This blog is based upon an article recently published in Social Policy and Society. You can access the article by clicking here.
Low wages have recently been rising faster than inflation as a result of increases in the minimum wage, the introduction of the national living wage and more employers paying the voluntary living wage (VLW). But in-work poverty rates are rising and two-thirds of children in poverty have a working parent. What impact does the VLW have on poverty?
In 2013 three large employers in the City of York became VLW employers. They were the City of York Council, Joseph Rowntree Foundation/Joseph Rowntree Housing Trust and York St John University. Other York employers have subsequently also became VLW employers, including Nestlé and Aviva (but not yet, regretably, the University of York). It was decided that this was a good opportunity to undertake research on the impact of the VLW on poverty, and funding was obtained from the ESRC under their Knowledge Exchange Programme. We undertook a survey of about 500 low paid workers in the three organisations after the introduction of the VLW. The results are published in Social Policy and Society.
There are four main reasons that the Living Wage has a limited impact on poverty.
First, not all the employees who benefited from the introduction of the VLW were living in poor households; they were commonly second or subsequent earners. In our sample only 22 per cent were in households with incomes at or below the 60 per cent median poverty threshold before housing costs and 32 per cent after housing costs. Paying employees a VLW, or more, is likely to reduce the risks of poverty. It was striking that it was single earners and lone parents in this sample who appeared to be most likely to be income poor and deprived. They are also most likely to be more dependent on their own earnings.
Second, and related, these low wage earners were often living in unusually complex households. Indeed it may be that they could only manage as low-paid workers because they were living in units with higher earners, or more than one other earner, or sharing household expenses, or not having sole responsibility for mortgages, rents, utility bills and council taxes. The percentage of working age adults in the sample in multi-unit households was 65.6 per cent. In the Family Resources Survey 2013/14 the equivalent percentages was 39.8 per cent. Only 12 per cent of the respondents were single people without children entirely reliant on their net earnings (and any working tax credit that they claimed). Another 8 per cent were lone parents with children who were reliant on their earnings but with the addition of child benefits and tax credits and other benefits that they claimed. In the multi-unit households, in only 17 per cent was the respondent the only employed person.
Third, VLW employees were often working less than full-time and it was the hours supplied as well as the hourly rate that determined their incomes. Just over a quarter of VLW employees were working for less than 16 hours per week and only just over a third of low wage employees were working more than 30 hours per week. Low wage employment is clearly predominantly part-time. However, in terms of working hours preferences, overall just over 30 per cent of the respondents would have liked to work more hours. This preference was much higher within the part-time (less than 30 hours per week) sample. 38.8 per cent of part-time employees report that they would like more hours, compared with 17.9 per cent of the full-time sample.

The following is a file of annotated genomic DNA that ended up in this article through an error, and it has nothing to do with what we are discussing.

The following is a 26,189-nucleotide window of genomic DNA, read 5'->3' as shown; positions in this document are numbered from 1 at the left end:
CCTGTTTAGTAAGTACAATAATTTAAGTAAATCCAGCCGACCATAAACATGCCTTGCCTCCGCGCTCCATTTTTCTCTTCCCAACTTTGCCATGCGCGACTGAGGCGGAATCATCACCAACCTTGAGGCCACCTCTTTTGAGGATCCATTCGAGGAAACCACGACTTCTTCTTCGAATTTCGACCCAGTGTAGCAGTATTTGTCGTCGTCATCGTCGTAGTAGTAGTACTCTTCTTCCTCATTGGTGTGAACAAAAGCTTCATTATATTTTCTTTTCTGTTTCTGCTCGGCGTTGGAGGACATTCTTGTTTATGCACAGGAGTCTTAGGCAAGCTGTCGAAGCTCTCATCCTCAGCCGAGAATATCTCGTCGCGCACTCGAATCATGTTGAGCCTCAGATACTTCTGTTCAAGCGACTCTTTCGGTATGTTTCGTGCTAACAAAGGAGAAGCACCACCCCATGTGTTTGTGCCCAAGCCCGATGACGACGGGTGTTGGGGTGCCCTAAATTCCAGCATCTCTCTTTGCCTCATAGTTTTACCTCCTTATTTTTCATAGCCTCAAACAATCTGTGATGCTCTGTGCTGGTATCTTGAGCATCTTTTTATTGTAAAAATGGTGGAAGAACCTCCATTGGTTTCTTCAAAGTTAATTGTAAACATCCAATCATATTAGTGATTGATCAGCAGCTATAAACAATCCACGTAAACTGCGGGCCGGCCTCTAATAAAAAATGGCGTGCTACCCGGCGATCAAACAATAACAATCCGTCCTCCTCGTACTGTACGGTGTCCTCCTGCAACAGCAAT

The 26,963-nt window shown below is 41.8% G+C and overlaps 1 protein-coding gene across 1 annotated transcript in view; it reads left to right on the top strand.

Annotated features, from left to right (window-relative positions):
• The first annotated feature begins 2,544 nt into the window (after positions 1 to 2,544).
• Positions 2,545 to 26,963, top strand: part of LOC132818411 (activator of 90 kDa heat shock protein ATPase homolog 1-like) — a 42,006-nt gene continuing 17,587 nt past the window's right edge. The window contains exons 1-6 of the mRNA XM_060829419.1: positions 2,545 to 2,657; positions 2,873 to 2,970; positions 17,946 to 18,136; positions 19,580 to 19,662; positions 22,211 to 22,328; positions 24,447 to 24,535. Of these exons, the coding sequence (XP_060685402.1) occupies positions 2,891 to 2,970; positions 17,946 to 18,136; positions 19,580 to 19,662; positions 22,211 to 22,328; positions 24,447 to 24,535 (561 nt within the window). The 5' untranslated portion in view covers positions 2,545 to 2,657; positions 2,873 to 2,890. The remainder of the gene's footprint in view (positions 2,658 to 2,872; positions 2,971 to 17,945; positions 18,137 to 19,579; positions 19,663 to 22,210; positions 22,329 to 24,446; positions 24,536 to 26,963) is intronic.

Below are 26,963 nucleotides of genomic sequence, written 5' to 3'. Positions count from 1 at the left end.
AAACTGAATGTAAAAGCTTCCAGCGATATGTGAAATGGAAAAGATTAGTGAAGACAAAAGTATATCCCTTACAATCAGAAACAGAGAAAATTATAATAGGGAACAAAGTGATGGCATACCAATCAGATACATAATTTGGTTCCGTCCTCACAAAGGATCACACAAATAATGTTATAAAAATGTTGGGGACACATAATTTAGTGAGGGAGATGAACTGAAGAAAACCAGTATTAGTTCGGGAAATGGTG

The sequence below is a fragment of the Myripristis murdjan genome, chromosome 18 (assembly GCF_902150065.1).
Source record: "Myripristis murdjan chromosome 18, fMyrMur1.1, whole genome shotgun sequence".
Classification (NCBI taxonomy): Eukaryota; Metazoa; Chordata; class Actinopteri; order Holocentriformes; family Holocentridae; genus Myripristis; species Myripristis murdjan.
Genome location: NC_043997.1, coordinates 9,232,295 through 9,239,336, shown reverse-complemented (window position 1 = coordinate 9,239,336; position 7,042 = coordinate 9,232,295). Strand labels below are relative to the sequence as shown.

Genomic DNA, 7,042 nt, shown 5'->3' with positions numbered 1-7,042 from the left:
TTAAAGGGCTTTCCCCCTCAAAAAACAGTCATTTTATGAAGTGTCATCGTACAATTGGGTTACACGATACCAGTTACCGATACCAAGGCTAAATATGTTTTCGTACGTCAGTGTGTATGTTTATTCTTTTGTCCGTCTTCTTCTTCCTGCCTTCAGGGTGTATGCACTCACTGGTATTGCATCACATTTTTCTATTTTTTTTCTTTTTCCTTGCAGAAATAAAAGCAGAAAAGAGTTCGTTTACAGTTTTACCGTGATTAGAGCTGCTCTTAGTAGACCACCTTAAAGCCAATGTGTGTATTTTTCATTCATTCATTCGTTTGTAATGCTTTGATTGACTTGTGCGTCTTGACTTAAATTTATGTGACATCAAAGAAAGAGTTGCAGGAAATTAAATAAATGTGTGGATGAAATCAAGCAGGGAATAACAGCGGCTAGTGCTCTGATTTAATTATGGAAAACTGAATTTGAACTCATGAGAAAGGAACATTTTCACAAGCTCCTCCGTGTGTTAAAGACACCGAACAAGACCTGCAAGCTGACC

Four, calculations of VLW rates in the UK assume that pay is complemented by benefits and tax credits to create total income, and assume that people are aware of and claim benefits successfully. We undertook welfare rights assessments of a sub-sample and found 16 per cent of those inspected were identified as having missing entitlement to means-tested benefits and/or tax credits. Of course in-work benefits have been frozen and most low paid workers who are now moving onto universal credit are going to receive lower payments than they would have had under the old system. Low wages may be rising but they are not compensating for the losses in in-work benefits.
It is clear from this study that there are many factors influencing the respondents’ incomes apart from the hourly gross wage rate. The hours worked are important. It is also clear that the low wages being received by respondents are commonly not the main or only determinant of their living standards. Their living standards are also determined by the unit they live in, other unit income and unit needs. For families with children, especially, benefits and tax credits also make a major contribution to their living standards. Child poverty rates are now rising because these benefits are being cut.
Employers seeking to help their employees reach adequate living standards need to pay at least the VLW, but they also need to seek to offer longer hours employment. Employers could help by stitching together part-time roles into more significant employment. Employers could also play a part in ensuring that their employees are claiming all the in-work benefits to which they are entitled.
About the author
Professor Jonathan Bradshaw is Professor of Social Policy at the University of York. Click here to learn more about his research.